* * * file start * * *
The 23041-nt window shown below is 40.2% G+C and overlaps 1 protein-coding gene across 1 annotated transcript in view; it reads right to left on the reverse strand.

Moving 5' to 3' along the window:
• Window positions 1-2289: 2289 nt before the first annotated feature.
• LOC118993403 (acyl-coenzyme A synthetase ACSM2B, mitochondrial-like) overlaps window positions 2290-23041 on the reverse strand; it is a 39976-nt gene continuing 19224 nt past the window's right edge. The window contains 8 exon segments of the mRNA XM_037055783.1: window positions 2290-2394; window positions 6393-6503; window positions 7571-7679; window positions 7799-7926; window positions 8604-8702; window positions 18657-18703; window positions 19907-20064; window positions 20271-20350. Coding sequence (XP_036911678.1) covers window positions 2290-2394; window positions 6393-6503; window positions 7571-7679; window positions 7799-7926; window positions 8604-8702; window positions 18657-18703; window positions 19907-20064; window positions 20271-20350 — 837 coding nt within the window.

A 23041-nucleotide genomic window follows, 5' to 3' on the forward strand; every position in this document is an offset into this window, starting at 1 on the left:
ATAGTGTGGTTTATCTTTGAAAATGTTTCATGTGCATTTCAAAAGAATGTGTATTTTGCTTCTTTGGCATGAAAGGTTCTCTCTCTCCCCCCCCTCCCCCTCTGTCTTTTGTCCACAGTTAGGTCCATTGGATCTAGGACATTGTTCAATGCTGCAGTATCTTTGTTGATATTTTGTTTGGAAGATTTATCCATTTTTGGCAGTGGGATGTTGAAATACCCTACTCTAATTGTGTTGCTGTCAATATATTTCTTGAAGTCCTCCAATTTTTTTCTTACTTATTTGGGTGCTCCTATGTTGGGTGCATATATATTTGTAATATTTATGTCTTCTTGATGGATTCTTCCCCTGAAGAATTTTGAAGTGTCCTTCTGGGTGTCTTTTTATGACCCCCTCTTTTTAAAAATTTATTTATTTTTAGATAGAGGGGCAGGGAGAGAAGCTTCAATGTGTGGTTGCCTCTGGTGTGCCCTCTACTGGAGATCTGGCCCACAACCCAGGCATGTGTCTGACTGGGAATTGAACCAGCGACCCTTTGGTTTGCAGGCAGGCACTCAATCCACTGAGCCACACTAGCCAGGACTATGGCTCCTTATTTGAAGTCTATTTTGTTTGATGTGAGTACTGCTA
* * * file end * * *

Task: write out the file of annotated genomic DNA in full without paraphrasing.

The 23041-nt window shown below is 40.2% G+C and overlaps 1 protein-coding gene across 1 annotated transcript in view; it reads right to left on the reverse strand.

Moving 5' to 3' along the window:
• Window positions 1-2289: 2289 nt before the first annotated feature.
• LOC118993403 (acyl-coenzyme A synthetase ACSM2B, mitochondrial-like) overlaps window positions 2290-23041 on the reverse strand; it is a 39976-nt gene continuing 19224 nt past the window's right edge. The window contains 8 exon segments of the mRNA XM_037055783.1: window positions 2290-2394; window positions 6393-6503; window positions 7571-7679; window positions 7799-7926; window positions 8604-8702; window positions 18657-18703; window positions 19907-20064; window positions 20271-20350. Coding sequence (XP_036911678.1) covers window positions 2290-2394; window positions 6393-6503; window positions 7571-7679; window positions 7799-7926; window positions 8604-8702; window positions 18657-18703; window positions 19907-20064; window positions 20271-20350 — 837 coding nt within the window.

A 23041-nucleotide genomic window follows, 5' to 3' on the forward strand; every position in this document is an offset into this window, starting at 1 on the left:
ATAGTGTGGTTTATCTTTGAAAATGTTTCATGTGCATTTCAAAAGAATGTGTATTTTGCTTCTTTGGCATGAAAGGTTCTCTCTCTCCCCCCCCTCCCCCTCTGTCTTTTGTCCACAGTTAGGTCCATTGGATCTAGGACATTGTTCAATGCTGCAGTATCTTTGTTGATATTTTGTTTGGAAGATTTATCCATTTTTGGCAGTGGGATGTTGAAATACCCTACTCTAATTGTGTTGCTGTCAATATATTTCTTGAAGTCCTCCAATTTTTTTCTTACTTATTTGGGTGCTCCTATGTTGGGTGCATATATATTTGTAATATTTATGTCTTCTTGATGGATTCTTCCCCTGAAGAATTTTGAAGTGTCCTTCTGGGTGTCTTTTTATGACCCCCTCTTTTTAAAAATTTATTTATTTTTAGATAGAGGGGCAGGGAGAGAAGCTTCAATGTGTGGTTGCCTCTGGTGTGCCCTCTACTGGAGATCTGGCCCACAACCCAGGCATGTGTCTGACTGGGAATTGAACCAGCGACCCTTTGGTTTGCAGGCAGGCACTCAATCCACTGAGCCACACTAGCCAGGACTATGGCTCCTTATTTGAAGTCTATTTTGTTTGATGTGAGTACTGCTA